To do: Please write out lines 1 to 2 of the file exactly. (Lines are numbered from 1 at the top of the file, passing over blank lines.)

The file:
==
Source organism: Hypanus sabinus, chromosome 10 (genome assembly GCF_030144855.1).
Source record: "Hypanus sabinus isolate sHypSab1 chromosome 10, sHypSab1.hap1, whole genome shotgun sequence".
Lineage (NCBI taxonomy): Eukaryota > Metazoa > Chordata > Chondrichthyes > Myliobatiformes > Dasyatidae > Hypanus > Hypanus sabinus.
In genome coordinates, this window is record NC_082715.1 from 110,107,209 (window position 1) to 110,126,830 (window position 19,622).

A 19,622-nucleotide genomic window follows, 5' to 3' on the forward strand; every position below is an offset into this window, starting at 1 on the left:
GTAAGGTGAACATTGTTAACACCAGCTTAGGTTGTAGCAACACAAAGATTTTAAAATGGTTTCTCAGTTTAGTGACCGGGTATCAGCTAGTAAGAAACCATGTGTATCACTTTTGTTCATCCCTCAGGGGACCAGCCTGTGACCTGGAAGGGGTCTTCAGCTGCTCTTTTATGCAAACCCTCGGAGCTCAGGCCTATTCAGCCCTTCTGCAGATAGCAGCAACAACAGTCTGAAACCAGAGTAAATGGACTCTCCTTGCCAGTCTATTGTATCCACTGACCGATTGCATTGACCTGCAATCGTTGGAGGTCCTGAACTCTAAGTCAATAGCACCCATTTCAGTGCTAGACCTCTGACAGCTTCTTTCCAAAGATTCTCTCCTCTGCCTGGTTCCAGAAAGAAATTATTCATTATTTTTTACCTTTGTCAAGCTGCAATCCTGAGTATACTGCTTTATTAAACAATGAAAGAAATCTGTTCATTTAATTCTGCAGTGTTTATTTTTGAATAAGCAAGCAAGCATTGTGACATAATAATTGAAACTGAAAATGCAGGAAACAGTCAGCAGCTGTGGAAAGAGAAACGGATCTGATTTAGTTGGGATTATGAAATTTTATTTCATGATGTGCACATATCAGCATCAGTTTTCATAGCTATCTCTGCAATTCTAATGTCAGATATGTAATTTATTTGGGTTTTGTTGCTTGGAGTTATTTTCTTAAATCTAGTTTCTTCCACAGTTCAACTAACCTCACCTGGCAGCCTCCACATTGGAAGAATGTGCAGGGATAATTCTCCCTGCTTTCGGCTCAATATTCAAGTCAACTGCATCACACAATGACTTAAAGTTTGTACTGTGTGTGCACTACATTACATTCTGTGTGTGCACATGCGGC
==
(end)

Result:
Source organism: Hypanus sabinus, chromosome 10 (genome assembly GCF_030144855.1).
Source record: "Hypanus sabinus isolate sHypSab1 chromosome 10, sHypSab1.hap1, whole genome shotgun sequence".